Multiple tech companies have filed a lawsuit against U.S. Citizenship and Immigration Services, alleging they unlawfully charged them $350 million in H-1B visa fees.
Plaintiffs in the lawsuit include ITServe Alliance, iTech US, SmartWorks and Saxon Global.
Defendant (“the Agency”) has unlawfully charged United States companies approximately $350 million dollars in visa fees (likely more) over the past six years,” according to a complaint filed on January 26, 2020, in the U.S. District Court for the District of Columbia. “Plaintiffs now seek a refund. For the reasons below, this Court must set aside visa denials based on the nonpayment of this unlawful fee, enjoin the Agency from continuing to charge this fee, and refund all payment of these fees for the past 6 years.”
The plaintiffs want to convince the court that USCIS is unlawfully charging “50/50” companies a $4,000 fee for H-1B visa holders who change status inside the United States. They believe that the fee should only be charged when an H-1B professional enters the United States.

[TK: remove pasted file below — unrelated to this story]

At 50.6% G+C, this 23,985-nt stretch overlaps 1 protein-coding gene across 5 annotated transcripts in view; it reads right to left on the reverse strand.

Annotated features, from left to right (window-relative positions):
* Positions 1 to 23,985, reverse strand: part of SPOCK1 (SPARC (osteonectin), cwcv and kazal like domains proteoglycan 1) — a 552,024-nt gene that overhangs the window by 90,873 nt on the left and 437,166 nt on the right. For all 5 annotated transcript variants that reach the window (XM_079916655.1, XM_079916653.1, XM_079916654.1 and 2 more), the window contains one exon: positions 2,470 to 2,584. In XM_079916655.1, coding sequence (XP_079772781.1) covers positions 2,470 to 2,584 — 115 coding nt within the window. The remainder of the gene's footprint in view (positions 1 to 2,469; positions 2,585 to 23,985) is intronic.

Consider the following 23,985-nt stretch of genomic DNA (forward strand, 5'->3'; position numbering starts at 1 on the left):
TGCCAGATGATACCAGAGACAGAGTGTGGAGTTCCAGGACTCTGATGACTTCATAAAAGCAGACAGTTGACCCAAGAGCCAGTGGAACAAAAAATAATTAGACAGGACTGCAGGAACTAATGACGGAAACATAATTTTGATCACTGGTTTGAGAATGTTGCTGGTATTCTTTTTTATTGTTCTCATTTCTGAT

The plaintiffs said that USCIS charged a $2,000 and then a $4,000 fee for H-1B professionals entering the United States at a port of entry and when companies apply for a change of status to H-1B status. “An application for a change of status is not an application for admission,” they argued.
“The Agency ignored the difference between these two distinct concepts and charged the Border Admission Fee to all H-1B applications for initial status or a change of employer filed by 50/50 companies regardless of whether they were seeking admission or a change of status,” the plaintiffs explained.
The plaintiffs request for the court to rule that charging a fee for H-1B change of status petitions is arbitrary and capricious and should be enjoined, set aside and declared unlawful.
They also ask the court to “order the Agency to pay restitution or refunds in the actual amount of unlawful fees collected for the past 6 years from today or back to January 14, 2014.”
While the fee has been in effect since 2010, “The federal civil statute of limitations limits us to the past 6 years,” said Jonathan Wasden.